A few years ago, it was popular to choose a word that would represent your focus or your goal for the year. The word I chose was balance, in terms of work-life balance. Maintaining work-life balance is still something I strive for and after the last year and a half of living through a pandemic, this summer feels like a good time to reset and re-focus my attention to work-life balance through self-care.
As a nurse, a holistic perspective is a distinctive of my profession, caring for an individual’s bio-psycho-socio-spiritual health. This holistic perspective serves as the foundation for the following suggestions for anyone seeking self-care this summer.
Bio = Biological/Physical Health
- Nutrition – work towards eating a balance plate and hydrating. A balanced plate includes filling half your plate with veggies (e.g. broccoli, carrots, green beans), a quarter of the plate with protein (e.g. chicken, pork, fish, beef), and a quarter of your plate with healthy carbohydrates (e.g. potatoes, pasta, whole grain bread). Drink plenty of water or unsweetened beverages throughout the day. Make a plan with small steps that will help you eat a balanced plate 75-80% of the time. Balance and moderation are key to sustaining healthy eating! Here are a couple of resources for healthy eating: Harvard T.H. Chan School of Public Health https://www.hsph.harvard.edu/nutritionsource/healthy-eating-plate/ and The Academy of Nutrition and Dietetics https://www.eatright.org/
- Movement – it is important to keep your body moving to maintain overall health. Include activities for cardio (e.g. walking, jogging), strength (e.g. weights, resistance bands), and flexibility (e.g. stretching) in your weekly routine. Choose a variety of activities that you enjoy. Consider getting a “workout” buddy to help keep you motivated and accountable. For more information on staying active, see these resources: Harvard T.H. Chan School of Public Health https://www.hsph.harvard.edu/nutritionsource/staying-active/ and Centers for Disease Control and Prevention https://www.cdc.gov/physicalactivity/basics/adults/health-benefits-of-physical-activity-for-adults.html
- Sleep – getting plenty of rest is often overlooked as a part of one’s health. Health professionals use the term “sleep hygiene” to describe the one’s sleep routine, or the steps one takes to improve their ability to fall asleep and stay asleep. The target is eight hours of sleep each night. Tips for sleep hygiene include a regular time to go to bed and wake up, creating a relaxing sleep environment, avoid using electronic devices in your bedroom, and getting some exercise during the day. Inadequate sleep can affect all aspects of our health and daily functioning. Resources for further information on sleep hygiene include: The Centers for Disease Control and Prevention, https://www.cdc.gov/sleep/about_sleep/sleep_hygiene.html and The American Academy of Sleep Medicine, https://sleepeducation.org/healthy-sleep/healthy-sleep-habits/
Psycho-Socio = Psychological/Social Health
- Stress management – the first step in managing stress is to be aware of what causes you stress (your stressors). Once you are aware of and can recognize your stressors, you can act to manage them. Example of effective stress management techniques include exercise, listening to music, and meditation. Find what works for you!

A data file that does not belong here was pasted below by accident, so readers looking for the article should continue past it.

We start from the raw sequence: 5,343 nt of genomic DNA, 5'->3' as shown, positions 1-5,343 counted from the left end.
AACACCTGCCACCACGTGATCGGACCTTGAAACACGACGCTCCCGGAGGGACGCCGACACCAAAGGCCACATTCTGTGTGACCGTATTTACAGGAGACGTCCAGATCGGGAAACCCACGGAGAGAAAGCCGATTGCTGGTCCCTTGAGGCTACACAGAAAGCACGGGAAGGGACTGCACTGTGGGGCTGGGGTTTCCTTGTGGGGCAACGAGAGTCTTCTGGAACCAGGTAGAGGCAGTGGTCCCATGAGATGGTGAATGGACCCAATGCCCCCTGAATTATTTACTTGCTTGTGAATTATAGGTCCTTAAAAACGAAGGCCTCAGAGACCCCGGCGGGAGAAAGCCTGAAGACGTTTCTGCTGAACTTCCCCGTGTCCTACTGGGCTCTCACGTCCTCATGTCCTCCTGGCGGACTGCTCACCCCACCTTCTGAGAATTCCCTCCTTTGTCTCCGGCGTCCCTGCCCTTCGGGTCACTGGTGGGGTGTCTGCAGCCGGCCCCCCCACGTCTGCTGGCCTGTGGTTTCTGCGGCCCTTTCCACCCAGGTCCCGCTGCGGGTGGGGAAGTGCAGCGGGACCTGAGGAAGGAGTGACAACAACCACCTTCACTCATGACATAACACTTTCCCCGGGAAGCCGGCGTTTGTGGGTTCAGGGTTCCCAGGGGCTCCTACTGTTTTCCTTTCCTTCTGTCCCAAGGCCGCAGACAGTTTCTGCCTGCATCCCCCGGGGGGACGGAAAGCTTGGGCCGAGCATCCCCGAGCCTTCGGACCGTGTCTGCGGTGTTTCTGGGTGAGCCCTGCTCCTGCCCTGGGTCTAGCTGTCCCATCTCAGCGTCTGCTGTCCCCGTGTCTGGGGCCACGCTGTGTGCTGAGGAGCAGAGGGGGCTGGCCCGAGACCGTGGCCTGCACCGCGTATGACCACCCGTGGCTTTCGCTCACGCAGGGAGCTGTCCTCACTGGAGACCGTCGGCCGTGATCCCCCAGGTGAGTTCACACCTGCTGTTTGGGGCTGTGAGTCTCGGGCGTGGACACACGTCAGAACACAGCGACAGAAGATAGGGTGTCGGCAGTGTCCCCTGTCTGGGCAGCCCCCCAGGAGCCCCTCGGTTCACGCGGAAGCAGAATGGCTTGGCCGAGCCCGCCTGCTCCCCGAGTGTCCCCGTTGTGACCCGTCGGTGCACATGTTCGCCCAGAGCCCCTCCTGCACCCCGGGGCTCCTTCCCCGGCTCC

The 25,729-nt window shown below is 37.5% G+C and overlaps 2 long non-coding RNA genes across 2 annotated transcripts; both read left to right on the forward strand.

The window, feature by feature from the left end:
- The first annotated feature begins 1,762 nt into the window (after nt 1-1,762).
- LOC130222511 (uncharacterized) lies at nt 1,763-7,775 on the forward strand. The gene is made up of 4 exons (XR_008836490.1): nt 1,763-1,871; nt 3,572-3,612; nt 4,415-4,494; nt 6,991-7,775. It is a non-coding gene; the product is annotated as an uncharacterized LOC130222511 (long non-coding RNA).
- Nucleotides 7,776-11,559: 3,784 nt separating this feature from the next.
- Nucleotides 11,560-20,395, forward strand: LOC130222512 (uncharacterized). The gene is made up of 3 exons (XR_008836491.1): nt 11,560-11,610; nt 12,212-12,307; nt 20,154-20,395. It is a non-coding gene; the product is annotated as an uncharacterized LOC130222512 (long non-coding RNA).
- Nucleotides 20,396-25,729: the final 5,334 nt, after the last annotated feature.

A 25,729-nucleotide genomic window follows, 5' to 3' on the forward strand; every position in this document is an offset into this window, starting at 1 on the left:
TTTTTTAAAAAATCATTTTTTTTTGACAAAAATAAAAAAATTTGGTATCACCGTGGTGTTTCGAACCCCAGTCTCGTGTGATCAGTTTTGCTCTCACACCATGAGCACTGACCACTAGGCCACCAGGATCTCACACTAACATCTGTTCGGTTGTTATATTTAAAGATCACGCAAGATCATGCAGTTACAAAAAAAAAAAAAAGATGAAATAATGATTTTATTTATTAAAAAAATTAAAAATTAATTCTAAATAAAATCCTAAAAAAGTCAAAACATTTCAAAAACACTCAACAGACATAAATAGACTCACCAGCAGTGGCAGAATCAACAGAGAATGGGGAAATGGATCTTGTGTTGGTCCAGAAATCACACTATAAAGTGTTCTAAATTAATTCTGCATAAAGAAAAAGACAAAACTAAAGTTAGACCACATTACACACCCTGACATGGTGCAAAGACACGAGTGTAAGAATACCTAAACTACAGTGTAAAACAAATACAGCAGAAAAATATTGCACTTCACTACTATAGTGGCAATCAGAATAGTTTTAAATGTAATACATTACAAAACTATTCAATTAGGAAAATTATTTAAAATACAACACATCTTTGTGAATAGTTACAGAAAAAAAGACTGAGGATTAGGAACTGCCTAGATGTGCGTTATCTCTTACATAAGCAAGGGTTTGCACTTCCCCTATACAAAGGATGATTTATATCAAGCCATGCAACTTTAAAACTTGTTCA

- Practice self-respect and self-compassion. Avoid judging yourself or comparing yourself to others. Brene Brown addresses this concept well through her statement, “Talk to yourself like you would to someone you love.”
- Unplug – take time away from electronics and social media. This can be as simple as quiet time for yourself, taking time for a hobby, or spending time with family and friends.
- Mental health should be viewed just as physical health is viewed, without shame. If you recognize that you are having difficulty sleeping, are feeling a loss of interest in things you usually enjoy, or are struggling to perform typical daily functions, seek professional help from a Licensed Professional Counselor (LPC), a psychologist, or psychiatrist.
- For additional information on psycho-social health see: National Institute of Mental Health, https://www.nimh.nih.gov/health/publications/stress/, https://www.nimh.nih.gov/health/publications/my-mental-health-do-i-need-help/ and The American Psychiatric Nurses Association, https://www.apna.org/i4a/pages/index.cfm?pageID=6220
- Spirituality is a connection to something greater than yourself. For some, spirituality may be associated with a particular religious faith; for others, spirituality is simply a feeling of interconnectedness. Values, beliefs, and a sense of purpose stem from one’s spirituality. Spiritual health may be maintained through engaging in a church, prayer, and/or reflection. For additional information on spirituality, see University of Minnesota, https://www.takingcharge.csh.umn.edu/what-spirituality
As you begin this summer season, take time to reflect on and commit to your personal wellness. Maybe you want to choose a word that represents your intention for self-care and will serve as your guide to taking care of you. Set a goal and choose small actionable steps to begin your holistic plan for self-care. Self-care is not selfish; taking care of yourself will enable you to be at your best personally and professionally.
UMHB strives to not only equip students with an education for life, but also to give every student the experience of a lifetime. We invite you to check out our website for more information, or stop by for a visit to see why UMHB would be a great fit for you!
Self-care is giving the world the best of you, instead of what’s left of you.Katie Reed